determine whether the particular message includes a PE identifier corresponding to the first PE device,
generate a Topology Change Notification (TCN) message based on the particular message when the particular message includes the PE identifier corresponding to the first PE device, and
output the TCN message,
the first PE device corresponding to a first ring,
the second PE device corresponding to a second ring, and
the first ring and the second ring being formed as a result of a break in a connection that is between the first ring and the second ring.
13. The first PE device of claim 12, further comprising:
a first output port; and
a second output port,
the first PE device being connected via the first output port to a first customer edge (CE) device that is connected to the first ring, and
the first PE device being connected via the second output port to a second CE device that is connected to a third ring.
14. The first PE device of claim 13, where the processor is further to:
determine whether the first message includes a ring identifier corresponding to the first ring, and
transmit the TCN message to the first CE device when the first message includes the ring identifier corresponding to the first ring.
15. The first PE device of claim 12, where the processor is further to:
receive a packet after transmitting the TCN message,
determine an origin of the packet, and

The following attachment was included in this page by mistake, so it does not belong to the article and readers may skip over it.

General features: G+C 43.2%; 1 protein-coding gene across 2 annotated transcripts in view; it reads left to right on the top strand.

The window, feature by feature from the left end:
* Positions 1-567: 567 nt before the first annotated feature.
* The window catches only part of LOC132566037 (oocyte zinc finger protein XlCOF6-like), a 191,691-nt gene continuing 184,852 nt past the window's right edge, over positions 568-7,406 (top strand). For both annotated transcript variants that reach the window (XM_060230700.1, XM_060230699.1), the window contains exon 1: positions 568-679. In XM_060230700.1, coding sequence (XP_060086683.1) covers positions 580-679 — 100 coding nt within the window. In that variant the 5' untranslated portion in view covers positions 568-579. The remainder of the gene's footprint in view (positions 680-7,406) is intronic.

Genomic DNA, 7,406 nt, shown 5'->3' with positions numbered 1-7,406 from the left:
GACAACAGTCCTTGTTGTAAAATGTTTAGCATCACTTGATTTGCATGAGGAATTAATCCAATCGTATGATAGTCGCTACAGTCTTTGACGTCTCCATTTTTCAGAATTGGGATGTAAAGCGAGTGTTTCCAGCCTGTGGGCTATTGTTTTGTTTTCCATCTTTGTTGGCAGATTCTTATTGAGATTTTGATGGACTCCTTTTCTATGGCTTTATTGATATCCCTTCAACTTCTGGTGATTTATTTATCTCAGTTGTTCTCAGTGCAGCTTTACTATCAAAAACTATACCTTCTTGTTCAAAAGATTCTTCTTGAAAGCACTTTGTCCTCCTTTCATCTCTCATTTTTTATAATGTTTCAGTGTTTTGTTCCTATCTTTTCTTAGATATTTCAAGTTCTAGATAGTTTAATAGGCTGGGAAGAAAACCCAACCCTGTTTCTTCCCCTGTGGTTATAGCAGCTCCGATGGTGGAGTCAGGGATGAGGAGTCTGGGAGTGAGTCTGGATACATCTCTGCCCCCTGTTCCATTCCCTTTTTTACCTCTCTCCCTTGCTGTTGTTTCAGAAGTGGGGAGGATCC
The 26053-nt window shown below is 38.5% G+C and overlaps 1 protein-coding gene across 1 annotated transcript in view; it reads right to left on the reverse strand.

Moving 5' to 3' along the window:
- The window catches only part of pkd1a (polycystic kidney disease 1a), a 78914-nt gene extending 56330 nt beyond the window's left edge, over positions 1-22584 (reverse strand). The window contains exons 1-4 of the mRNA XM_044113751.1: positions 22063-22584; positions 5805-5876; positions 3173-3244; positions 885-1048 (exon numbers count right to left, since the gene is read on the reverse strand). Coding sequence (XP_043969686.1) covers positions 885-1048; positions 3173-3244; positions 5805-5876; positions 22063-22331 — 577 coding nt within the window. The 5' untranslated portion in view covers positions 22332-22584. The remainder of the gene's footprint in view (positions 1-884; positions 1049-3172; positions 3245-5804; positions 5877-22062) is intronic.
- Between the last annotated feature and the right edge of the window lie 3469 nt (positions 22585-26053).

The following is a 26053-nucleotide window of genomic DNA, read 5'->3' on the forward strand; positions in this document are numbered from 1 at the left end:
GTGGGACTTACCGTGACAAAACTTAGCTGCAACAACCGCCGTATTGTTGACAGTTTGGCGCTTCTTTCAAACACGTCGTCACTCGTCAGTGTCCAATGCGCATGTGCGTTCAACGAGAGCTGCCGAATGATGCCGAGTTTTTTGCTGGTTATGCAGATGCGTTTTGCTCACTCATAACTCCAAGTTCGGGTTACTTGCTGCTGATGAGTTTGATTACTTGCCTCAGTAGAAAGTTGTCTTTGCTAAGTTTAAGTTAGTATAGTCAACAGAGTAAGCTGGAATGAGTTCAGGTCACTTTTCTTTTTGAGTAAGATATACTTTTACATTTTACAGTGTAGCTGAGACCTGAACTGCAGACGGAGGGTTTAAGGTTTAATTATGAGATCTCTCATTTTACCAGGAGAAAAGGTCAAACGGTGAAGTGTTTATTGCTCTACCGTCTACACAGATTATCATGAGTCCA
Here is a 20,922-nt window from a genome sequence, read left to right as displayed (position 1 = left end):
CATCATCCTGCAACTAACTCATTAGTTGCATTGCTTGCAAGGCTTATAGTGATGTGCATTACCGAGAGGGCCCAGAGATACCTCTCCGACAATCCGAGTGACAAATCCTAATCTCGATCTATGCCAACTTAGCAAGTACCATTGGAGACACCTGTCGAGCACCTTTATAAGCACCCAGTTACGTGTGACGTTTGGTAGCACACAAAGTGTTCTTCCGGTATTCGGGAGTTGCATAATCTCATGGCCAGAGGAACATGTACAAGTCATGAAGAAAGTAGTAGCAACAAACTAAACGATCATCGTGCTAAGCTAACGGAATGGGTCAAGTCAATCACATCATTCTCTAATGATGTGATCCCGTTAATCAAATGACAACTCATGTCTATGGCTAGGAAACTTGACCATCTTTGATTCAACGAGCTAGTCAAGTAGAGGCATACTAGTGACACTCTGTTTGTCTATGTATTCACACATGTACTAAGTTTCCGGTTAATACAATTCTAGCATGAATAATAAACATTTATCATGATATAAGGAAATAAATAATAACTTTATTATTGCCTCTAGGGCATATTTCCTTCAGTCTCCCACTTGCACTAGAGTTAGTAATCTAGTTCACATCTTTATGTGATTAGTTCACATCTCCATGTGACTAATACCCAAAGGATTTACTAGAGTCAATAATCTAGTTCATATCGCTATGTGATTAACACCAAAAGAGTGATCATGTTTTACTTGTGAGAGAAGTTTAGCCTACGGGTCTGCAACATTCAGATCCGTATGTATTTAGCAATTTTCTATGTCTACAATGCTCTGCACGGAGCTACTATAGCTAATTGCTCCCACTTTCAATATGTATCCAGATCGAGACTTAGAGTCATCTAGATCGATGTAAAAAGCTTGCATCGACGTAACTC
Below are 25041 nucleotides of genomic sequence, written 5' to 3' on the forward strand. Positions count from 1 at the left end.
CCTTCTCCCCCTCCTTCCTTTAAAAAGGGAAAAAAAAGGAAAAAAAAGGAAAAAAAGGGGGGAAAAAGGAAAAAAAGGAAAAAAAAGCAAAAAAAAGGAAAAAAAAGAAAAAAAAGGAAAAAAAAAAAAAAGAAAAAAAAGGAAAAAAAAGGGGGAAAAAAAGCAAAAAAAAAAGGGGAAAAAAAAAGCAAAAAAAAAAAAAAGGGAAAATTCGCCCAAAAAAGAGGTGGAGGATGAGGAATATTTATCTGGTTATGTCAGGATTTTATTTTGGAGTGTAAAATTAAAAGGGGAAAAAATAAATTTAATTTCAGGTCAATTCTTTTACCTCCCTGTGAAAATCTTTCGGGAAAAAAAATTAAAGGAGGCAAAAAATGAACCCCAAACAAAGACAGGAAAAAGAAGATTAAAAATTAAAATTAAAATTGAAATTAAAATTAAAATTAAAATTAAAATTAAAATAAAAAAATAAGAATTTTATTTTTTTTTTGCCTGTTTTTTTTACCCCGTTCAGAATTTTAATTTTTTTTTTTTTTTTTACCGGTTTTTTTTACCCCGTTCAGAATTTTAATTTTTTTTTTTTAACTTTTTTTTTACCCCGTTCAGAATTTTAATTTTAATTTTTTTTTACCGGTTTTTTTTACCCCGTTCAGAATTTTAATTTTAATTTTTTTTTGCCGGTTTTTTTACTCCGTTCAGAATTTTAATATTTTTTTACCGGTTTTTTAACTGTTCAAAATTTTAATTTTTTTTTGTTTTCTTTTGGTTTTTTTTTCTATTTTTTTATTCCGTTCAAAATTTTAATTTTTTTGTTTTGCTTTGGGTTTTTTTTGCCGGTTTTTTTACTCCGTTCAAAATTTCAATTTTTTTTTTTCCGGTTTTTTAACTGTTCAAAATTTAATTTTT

update the routing table based on the origin of the packet.
16. The first PE device of claim 12,
where the TCN message includes information for prompting a first CE device to flush a routing table stored by the first CE device, and
where the first CE device corresponds to the first ring and is connected to the first PE device.
17. The first PE device of claim 12,
where the TCN message includes:
first information to forward the TCN message to one or more end hosts connected to the first ring, and
second information to prompt the one or more end hosts to flush MAC tables maintained by the one or more end hosts.
18. A method comprising:
determining, by a first provider edge (PE) device, a topology change event;
generating, by the first PE device, a first Topology Change Notification (TCN) message based on the topology change event;
transmitting, by the first PE device, the first TCN message to a first customer edge (CE) device that is connected to the first PE device,
the first PE device and the first CE device corresponding to a first ring;
generating, by the first PE device, a Label Distribution Protocol (LDP) MAC flush message based on the topology change event; and
transmitting, by the first PE device, the LDP MAC flush message to a second PE device,
the LDP MAC flush message including information to prompt the second PE device to generate a second TCN message and to transmit the second TCN message to a second CE device directly that is connected to the second PE device,
the second PE device and the second CE device corresponding to a second ring, and
the topology change event including a break of a connection between the first ring and the second ring.
19. The method of claim 18, where generating the LDP MAC flush message comprises:
unblocking a port of the first PE device based on the topology change event, and
generating the LDP MAC flush message based on unblocking of the port.
20. The method of claim 18,
where the first TCN message includes information to prompt first end devices that are connected to the first ring to flush their routing tables, and
where the second TCN message includes information to prompt second end devices that are connected to the second ring to flush their routing tables.